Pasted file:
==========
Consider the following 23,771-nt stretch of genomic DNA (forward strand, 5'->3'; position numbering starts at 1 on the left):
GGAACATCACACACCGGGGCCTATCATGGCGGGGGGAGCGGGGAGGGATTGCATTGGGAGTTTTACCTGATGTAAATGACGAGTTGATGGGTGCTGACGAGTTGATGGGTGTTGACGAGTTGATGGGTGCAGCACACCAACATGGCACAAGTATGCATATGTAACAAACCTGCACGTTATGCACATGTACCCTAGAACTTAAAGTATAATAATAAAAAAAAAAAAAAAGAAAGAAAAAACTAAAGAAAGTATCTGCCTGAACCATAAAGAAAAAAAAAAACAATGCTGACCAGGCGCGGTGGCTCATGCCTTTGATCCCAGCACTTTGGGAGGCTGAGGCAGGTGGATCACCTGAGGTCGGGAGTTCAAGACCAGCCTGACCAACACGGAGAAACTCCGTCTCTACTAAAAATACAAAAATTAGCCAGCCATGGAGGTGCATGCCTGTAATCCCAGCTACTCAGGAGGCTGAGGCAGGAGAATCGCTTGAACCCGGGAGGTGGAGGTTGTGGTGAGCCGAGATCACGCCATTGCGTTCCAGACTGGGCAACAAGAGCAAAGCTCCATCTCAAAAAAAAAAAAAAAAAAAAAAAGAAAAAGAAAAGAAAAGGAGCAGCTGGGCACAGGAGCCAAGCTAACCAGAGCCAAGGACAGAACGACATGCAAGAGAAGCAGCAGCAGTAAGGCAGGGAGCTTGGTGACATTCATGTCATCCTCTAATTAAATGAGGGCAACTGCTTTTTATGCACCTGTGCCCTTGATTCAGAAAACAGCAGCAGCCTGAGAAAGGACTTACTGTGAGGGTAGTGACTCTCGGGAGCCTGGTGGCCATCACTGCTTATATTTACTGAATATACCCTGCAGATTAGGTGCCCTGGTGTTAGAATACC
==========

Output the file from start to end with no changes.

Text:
Consider the following 23,771-nt stretch of genomic DNA (forward strand, 5'->3'; position numbering starts at 1 on the left):
GGAACATCACACACCGGGGCCTATCATGGCGGGGGGAGCGGGGAGGGATTGCATTGGGAGTTTTACCTGATGTAAATGACGAGTTGATGGGTGCTGACGAGTTGATGGGTGTTGACGAGTTGATGGGTGCAGCACACCAACATGGCACAAGTATGCATATGTAACAAACCTGCACGTTATGCACATGTACCCTAGAACTTAAAGTATAATAATAAAAAAAAAAAAAAAGAAAGAAAAAACTAAAGAAAGTATCTGCCTGAACCATAAAGAAAAAAAAAAACAATGCTGACCAGGCGCGGTGGCTCATGCCTTTGATCCCAGCACTTTGGGAGGCTGAGGCAGGTGGATCACCTGAGGTCGGGAGTTCAAGACCAGCCTGACCAACACGGAGAAACTCCGTCTCTACTAAAAATACAAAAATTAGCCAGCCATGGAGGTGCATGCCTGTAATCCCAGCTACTCAGGAGGCTGAGGCAGGAGAATCGCTTGAACCCGGGAGGTGGAGGTTGTGGTGAGCCGAGATCACGCCATTGCGTTCCAGACTGGGCAACAAGAGCAAAGCTCCATCTCAAAAAAAAAAAAAAAAAAAAAAAGAAAAAGAAAAGAAAAGGAGCAGCTGGGCACAGGAGCCAAGCTAACCAGAGCCAAGGACAGAACGACATGCAAGAGAAGCAGCAGCAGTAAGGCAGGGAGCTTGGTGACATTCATGTCATCCTCTAATTAAATGAGGGCAACTGCTTTTTATGCACCTGTGCCCTTGATTCAGAAAACAGCAGCAGCCTGAGAAAGGACTTACTGTGAGGGTAGTGACTCTCGGGAGCCTGGTGGCCATCACTGCTTATATTTACTGAATATACCCTGCAGATTAGGTGCCCTGGTGTTAGAATACC